The cable television adaptation of Neil Gaiman’s “American Gods” has it’s share of issues when it comes to depicting people of color.

I thought the days were gone when I had to suffer through television writers and producers creating shows that make artistic commentary on black experiences and narratives without our input. But then I watched the first few episodes of “American Gods,” and it would appear that I am very, very wrong.

Starz’s “American Gods” is a fantasy television series which chronicles the life of African-American Shadow Moon, an ex-convict fresh out of prison. *Side eye.* He links up with Mr. Wednesday, a.k.a. Odin, and is caught in the middle of an ongoing battle between the old gods — such as Anubis and Jesus Christ — and new gods like Media and Technology for the fealty of mankind. The series is based on the critically acclaimed novel of the same title by Neil Gaiman, and the plot, dare I say, is a pretty good.

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Decent plot aside, the television adaptation of Gaiman’s novel has its share of issues when it comes to depicting people of color. There is Bilquis, or the Queen of Sheba, who gets her life force from consuming her sexual exploits through her vagina. Bilquis has been depicted in Christian, Arabic, and various other African narratives as a beautiful African queen. Never in any of these interpretations of the mythical character has she ever eaten anyone with her vagina. 

Other legends are represented with accuracy. For example, Odin and his naps and Mad Sweeney and his gold coins. Nonetheless, I am perplexed as to who found it okay to arbitrarily place trumped up narratives on women of color without explanation.

I was really excited about the character Mr. Nancy, a.k.a. Anansi. He shows up on a slave ship, another image deserving of side eye. I grew up with Anansi the Spider tales. He was a trickster. Orlando Jones personifies the god. He appears on screen in a three piece checkered suit and wing-tipped shoes. However, the speech he delivers to enslaved blacks was devoid of the inspiration and motivation which are characteristic of Anansi and actual black leadership. He tells the slaves, “You’re fucked! You are already dead,” and offers dark predictions about slavery, Jim, Crow, and police brutality. Someone has been watching the news.

While these warnings are true, they are in no way a summary of the black experience in America. Believe me, I am black and American, and my life is by no means “fucked.” We have had our struggles for sure, but hope for the future is what is characteristically us.

If you examine African American folklore of Anansi, you would find that he motivated us to endure, to be creative and utilize our families strength to manipulate our world to be of service to us, not the other way around. So Anansi’s prediction and the show’s interpretation of him is wrong.

Black Americans thrive in multiple fields, from medicine to politics. And, we also write amazing television shows. Creating a show without this truth of the black experience at the core exposes the fact that there are no self-loving people of color who had anything to do with the writing on this project. And IMBD backs me up.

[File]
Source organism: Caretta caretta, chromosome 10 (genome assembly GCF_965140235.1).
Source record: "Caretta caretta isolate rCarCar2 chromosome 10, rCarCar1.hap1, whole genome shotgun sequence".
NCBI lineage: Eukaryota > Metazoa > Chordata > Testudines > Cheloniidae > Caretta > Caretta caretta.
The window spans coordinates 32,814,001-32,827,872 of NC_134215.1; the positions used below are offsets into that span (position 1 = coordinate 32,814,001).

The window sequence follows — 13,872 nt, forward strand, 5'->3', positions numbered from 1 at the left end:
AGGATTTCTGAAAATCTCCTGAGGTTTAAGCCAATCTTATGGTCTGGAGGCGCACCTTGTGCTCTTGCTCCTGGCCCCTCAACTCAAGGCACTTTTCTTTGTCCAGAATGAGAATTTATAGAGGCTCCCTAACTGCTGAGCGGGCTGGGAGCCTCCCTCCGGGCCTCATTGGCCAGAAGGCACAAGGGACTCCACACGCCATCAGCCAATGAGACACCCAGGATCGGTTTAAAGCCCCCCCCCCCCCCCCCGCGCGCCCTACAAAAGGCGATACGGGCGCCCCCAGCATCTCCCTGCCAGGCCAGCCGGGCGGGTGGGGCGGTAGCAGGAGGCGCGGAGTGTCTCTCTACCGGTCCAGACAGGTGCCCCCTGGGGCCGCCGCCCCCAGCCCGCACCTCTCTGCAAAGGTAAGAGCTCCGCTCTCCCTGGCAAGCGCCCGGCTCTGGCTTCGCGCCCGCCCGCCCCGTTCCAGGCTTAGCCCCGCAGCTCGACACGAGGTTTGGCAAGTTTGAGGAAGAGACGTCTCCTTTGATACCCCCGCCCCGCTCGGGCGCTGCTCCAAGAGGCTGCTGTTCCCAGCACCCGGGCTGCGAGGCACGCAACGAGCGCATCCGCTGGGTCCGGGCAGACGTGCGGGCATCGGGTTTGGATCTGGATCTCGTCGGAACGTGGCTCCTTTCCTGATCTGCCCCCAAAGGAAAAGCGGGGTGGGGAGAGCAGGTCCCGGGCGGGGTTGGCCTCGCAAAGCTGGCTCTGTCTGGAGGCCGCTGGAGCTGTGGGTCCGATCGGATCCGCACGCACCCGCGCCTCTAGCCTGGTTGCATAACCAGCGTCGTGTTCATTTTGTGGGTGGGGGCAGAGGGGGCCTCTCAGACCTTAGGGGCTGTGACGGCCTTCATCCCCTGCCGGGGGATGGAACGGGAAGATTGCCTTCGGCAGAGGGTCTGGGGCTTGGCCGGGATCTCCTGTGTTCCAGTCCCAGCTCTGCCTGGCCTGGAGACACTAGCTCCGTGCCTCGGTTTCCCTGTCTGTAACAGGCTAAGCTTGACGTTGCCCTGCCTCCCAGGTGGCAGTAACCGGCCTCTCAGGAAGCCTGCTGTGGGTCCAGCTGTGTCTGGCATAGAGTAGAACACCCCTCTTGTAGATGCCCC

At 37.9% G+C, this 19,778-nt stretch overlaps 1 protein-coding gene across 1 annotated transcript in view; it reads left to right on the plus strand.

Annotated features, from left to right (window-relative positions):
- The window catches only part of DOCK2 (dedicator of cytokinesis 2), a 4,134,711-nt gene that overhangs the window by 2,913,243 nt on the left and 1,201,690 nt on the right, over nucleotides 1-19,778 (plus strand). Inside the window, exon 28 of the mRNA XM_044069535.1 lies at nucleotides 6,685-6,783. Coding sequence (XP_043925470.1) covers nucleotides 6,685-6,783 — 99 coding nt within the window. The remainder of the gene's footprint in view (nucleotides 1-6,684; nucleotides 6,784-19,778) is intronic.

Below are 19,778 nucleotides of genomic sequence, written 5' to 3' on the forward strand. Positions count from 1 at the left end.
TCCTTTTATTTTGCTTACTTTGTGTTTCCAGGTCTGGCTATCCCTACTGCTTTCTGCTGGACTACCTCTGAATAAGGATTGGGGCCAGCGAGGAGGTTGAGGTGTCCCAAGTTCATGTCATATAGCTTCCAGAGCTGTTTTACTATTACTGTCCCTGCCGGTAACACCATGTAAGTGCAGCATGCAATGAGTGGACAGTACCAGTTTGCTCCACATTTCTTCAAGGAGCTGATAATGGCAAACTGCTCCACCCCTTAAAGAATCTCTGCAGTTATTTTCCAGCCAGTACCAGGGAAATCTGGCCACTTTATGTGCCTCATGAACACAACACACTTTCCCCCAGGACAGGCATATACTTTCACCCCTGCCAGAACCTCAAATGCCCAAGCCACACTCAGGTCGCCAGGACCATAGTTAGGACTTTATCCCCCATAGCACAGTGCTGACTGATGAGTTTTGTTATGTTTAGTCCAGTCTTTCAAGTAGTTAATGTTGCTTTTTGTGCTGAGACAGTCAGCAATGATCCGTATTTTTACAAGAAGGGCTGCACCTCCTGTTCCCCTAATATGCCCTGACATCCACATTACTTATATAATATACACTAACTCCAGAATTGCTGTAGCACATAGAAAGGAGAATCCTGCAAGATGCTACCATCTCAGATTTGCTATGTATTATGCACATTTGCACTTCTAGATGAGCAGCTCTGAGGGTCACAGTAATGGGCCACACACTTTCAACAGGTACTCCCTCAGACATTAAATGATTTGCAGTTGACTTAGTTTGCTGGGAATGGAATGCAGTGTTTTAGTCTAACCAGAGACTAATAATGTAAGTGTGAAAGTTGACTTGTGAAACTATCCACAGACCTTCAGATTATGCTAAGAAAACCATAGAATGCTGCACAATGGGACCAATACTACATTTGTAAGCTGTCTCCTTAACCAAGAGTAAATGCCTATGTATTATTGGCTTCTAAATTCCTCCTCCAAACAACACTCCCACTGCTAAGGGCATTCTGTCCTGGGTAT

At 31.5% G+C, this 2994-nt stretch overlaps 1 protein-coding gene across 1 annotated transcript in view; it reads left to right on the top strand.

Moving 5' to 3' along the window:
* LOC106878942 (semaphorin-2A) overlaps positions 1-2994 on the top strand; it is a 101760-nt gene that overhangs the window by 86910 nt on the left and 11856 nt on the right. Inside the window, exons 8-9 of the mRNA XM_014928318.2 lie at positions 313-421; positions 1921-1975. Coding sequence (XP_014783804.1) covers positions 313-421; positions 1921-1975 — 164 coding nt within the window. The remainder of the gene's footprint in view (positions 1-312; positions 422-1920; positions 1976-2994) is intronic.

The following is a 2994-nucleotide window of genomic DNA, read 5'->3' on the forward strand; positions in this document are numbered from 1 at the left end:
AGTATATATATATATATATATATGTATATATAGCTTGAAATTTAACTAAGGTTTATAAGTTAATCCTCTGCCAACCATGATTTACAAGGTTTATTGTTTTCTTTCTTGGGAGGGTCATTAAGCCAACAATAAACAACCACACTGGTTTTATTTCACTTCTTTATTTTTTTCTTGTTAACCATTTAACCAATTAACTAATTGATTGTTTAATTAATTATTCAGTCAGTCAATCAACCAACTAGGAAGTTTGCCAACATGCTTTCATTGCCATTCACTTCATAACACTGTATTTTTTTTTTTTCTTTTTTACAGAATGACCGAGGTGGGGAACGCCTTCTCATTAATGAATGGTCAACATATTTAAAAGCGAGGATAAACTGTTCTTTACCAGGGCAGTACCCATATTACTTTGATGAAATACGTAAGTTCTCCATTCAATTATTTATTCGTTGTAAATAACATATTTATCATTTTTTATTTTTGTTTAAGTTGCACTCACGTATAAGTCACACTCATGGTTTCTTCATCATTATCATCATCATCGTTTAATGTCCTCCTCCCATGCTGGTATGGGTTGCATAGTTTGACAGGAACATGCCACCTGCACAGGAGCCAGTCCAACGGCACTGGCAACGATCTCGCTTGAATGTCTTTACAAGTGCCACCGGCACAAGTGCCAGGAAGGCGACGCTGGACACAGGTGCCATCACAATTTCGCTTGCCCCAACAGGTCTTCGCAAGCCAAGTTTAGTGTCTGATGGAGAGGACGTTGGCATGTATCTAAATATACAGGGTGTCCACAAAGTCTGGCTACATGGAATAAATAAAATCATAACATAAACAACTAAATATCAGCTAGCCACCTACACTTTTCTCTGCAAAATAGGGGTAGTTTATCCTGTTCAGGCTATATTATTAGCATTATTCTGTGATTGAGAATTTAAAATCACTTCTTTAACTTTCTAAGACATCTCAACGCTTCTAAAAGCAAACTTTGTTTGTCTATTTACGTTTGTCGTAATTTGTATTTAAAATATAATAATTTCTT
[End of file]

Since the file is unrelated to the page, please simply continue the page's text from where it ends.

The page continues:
Most problematic is Shadow Moon, an ex-convict and the main character of color. In the first episode, Shadow finds himself lynched by Technology, who is a white boy, and his techno goons. Not only does the narrative of the freed black convict tire me, the depiction of a black man being lynched by Technology personified offends me.

It was just July of 2016 in Texas where a young black girl was dragged by a noose while at camp. This story rocked the black community. Everyone knows the symbol of the noose is not something black people play with, and yet somewhere students believed they were “just playing around” with a weapon of oppression. We do not live in a time where people of privilege understand the grave nature of the plight of African Americans, and this is not the time to make light of the hanging of black people from trees.

Watching a careless adaptation of a lynching for no other reason but entertainment is not something that should be on television. There were so many other ways we could have understood the power and influence of technology other than to make light of the tool white supremacists used to keep black people in their place. By using this as a part of Shadow’s narrative, the creators are clouding the narrative of black pain and sensationalizing the experience of a lynching. It is irresponsible.

According to the IMBD page, “American Gods” has an all white writing and directing team, and it shows in the emptiness of which they handle black narratives. Anansi the spider depicted as a stereotypical pimp from Harlem; a Black woman using her vagina to eat people; and the arbitrary hanging of a black man. This is what happens when outsiders attempt to represent for others — they miss the target completely. Even more dangerous, this is what happens when white creatives do not value black interpretations of their own experience.

With the success of shows with diverse writing teams, I was confident in thinking that Starz had turned the corner. However, this television show is a reminder of how far they are behind the tide. Do better.

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